nodpa logo
resources banner


Organic Checkoff
Field Days Archives

NODPA Industry News
National News
Feed & Grain Prices Organic Pay Price
O-Dairy ListServ

Farmer Classifieds
Business Directory
Contact Us

Transitioning •   
Certification •   
Production •   
Recommended Books •   
Research Updates •   
Renewable Energy •   
Organizations & Links •   
Business Issues •   

Featured Farms

Support NODPA















Managing Flies on Your Organic Dairy Farm

By Dr. Paul Dettloff and Dr. Sarah Slaby

Added May 20, 2013. Flies (musca domistica) have been around since man appeared, and are not going away anytime soon. We have learned to cope with them the best way we can.

What is it that they do to irritate a dairymen?

Well, number one, they spread disease. Pinkeye, a bacterial infection, is spread from eye to eye by flies. Staph and strep plus, other mastitis-causing bacteria, are spread from teat end to tea end. You see, there is always a little residual milk at the end of the teat after milking. Flies gravitate to this very shortly after milking. Post dipping is a tool used to decrease this. There are now residual essential oil teat dips on the market that repel the fly for about 12 hours.
BVD and BRSV are viruses in nasal fluids that can be transmitted easily by flies.

There are basically three types of flies:

  • Face flies that hang around the face, muzzle, nostrils and eyes. Face flies lay eggs in fresh manure.
  • Horn flies are on the neck and especially the back area. Horn flies lay eggs in any organic matter - manure, rotted feed, wet bedding and uncleaned gutters throughout the summer.
  • Stable flies are the pesky ones on the legs and bottom side of the animal. They reproduce same as the horn fly. The stable fly is very irritating as they suck blood daily, though only for a short time. The rest of the time they fly around.

It takes about two weeks once a fly lays eggs until you get a new batch.


Kelp fed to animals, over a long term, will build significant iodine levels in the tissue of an animal, and flies don’t like iodine. Kelp-fed animals definitely have less pinkeye. A farm must use a multifaceted approach to attack flies. First, clean up the breeding area of manure and old organic matter.

Sticky tapes, the narrow reels you can uncoil, are really good. Avoid the very wide ones, as birds can get stuck on them. Various jars and baited jars also work well. A very good one is the Flies-Be-Gone fly trap. That one is a dandy.

Predator wasps that are let out periodically during the summer work well also. There are numerous companies supplying parasitic wasps. The mechanical walk through fly traps that vacuum them off collect literally thousands of flies. North Carolina State University is a leader in research in this area along with other companies of late.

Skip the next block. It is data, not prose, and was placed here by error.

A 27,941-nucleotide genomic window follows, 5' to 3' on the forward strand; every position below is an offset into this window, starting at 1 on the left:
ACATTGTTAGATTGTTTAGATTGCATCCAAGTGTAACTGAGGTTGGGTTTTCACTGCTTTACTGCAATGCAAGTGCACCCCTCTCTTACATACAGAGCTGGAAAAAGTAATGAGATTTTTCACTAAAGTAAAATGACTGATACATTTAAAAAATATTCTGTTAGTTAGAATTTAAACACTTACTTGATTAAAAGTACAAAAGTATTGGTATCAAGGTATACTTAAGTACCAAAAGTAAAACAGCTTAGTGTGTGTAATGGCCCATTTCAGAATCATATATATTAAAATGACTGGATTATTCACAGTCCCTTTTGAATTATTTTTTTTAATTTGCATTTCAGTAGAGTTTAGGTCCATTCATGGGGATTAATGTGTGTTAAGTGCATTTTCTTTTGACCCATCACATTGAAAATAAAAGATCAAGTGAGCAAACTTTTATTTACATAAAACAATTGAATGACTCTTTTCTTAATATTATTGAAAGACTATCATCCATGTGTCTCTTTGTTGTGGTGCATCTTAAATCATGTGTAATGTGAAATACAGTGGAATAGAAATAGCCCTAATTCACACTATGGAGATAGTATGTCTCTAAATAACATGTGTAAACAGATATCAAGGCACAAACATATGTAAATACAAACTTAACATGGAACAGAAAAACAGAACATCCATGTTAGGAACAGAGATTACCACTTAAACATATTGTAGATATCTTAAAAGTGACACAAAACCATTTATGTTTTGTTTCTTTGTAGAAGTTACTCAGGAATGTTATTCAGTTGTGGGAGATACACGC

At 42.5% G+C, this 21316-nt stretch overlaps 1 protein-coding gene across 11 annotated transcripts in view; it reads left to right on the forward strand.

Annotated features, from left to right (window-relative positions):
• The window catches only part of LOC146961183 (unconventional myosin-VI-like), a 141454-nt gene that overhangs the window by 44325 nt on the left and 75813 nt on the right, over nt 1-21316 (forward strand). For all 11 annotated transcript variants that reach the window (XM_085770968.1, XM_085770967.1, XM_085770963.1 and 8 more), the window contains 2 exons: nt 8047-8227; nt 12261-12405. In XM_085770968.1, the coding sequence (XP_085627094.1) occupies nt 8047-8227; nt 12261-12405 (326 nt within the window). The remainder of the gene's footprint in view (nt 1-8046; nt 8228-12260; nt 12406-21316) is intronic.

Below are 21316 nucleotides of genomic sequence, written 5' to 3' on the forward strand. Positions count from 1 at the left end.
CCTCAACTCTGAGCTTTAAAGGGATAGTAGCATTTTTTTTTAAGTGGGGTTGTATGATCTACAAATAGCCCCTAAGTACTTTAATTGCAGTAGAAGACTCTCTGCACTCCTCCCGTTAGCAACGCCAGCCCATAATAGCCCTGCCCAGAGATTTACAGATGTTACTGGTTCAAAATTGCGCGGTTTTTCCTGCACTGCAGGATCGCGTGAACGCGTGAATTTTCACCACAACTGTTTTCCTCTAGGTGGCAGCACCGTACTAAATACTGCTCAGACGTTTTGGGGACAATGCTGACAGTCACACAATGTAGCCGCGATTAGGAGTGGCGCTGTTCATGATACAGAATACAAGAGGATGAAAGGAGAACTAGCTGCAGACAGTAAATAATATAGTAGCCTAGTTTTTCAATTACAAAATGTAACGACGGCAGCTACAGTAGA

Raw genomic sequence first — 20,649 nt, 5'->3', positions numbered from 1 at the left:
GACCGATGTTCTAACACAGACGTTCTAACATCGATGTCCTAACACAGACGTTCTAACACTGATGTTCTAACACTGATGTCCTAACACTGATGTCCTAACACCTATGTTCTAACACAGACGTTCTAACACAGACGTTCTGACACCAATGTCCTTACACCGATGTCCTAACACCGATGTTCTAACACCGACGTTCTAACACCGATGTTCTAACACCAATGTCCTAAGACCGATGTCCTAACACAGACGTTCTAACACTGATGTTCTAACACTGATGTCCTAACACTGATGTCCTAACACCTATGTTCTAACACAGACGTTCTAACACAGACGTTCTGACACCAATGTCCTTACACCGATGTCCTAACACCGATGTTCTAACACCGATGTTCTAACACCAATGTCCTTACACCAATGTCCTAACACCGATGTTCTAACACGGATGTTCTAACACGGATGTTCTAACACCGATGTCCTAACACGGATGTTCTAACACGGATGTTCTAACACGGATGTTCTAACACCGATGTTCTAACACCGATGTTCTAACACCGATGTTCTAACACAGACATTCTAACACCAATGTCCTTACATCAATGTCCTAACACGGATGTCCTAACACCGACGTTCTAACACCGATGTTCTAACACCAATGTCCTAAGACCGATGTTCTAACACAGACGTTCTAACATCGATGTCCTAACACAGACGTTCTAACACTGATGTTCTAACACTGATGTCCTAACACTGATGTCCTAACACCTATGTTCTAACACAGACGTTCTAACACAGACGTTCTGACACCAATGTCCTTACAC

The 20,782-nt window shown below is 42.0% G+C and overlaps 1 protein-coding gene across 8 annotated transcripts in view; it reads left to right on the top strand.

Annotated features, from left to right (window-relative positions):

A very ingenious farmer in Wisconsin by the name of Jahnke took a 55 gallon plastic barrel and put 2” PVC elbows in it with the elbows facing down. The elbows are on the sides ½ of the way down. Put a lid on it with a plexiglass window in the lid. Place a piece of placenta, chicken butchering leftovers or whatever will rot, and you have a fly trap that will last years. Just clean it out and hose it down! If you have any questions on this, contact either author of this article or Lancaster Ag Products for barrel design.

[Editor’s Note: You can go to NODPA’s website (under Resources) for an article on Jahnke’s Fly Trap: production_healthy_jahnke_flytrap_02_03_11.shtml]

Barn swallows are wonderful! Don’t destroy their nests as they eat their weight daily in insects, flys and mosquitoes. Purple Martins are beautiful insect eaters. Many farms have the manufactured white gourds above the calf hutches. They look really attractive and give a farm a humane touch. Encourage bats by putting up bat houses as they live on insects and flys. Muscovy ducks are notorious fly catchers. They were very common in the Midwest in the 1950’s.

The other tool for to keep down your fly population is the new essential oil fly sprays that have been developed recently. They have gotten better and better. Essential oils are safe for humans to touch and breathe. The era of toxic, long lasting fly-deadly sprays needs to come to a close as the side effects show up down life’s highway.

As you can see, there are a lot of tools. Cherry pick this list for your farm with sanitation being first.

Dr Paul Dettloff has a large animal practice in Arcadia, Wisconsin, and has worked with CROPP Cooperative (Organic Valley) as a consulting veterinarian since 2002. He is the author of a popular book titled ‘Alternative Treatments for Ruminants Animals’ and has his own product line of Dr Paul’s Health products for livestock. You can reach Dr. Paul Dettloff by email at: or call: (608) 323-3047.

Dr. Sarah Slaby is located in Arcadia, Wisconsin, and specializes in Organic and Sustainable Agriculture. She has her own line of natural products for treating dairy cows and shares a holistic approach to her practice not only for her organic and biological clients, but for her conventional herds as well. You can reach Dr. Slaby by email, phone, or visiting her website:, (608) 323-3005,

NODPA, 30 Keets Rd, Deerfield, MA 01342 FAX: 866- 554-9483 PHONE: 413 772 0444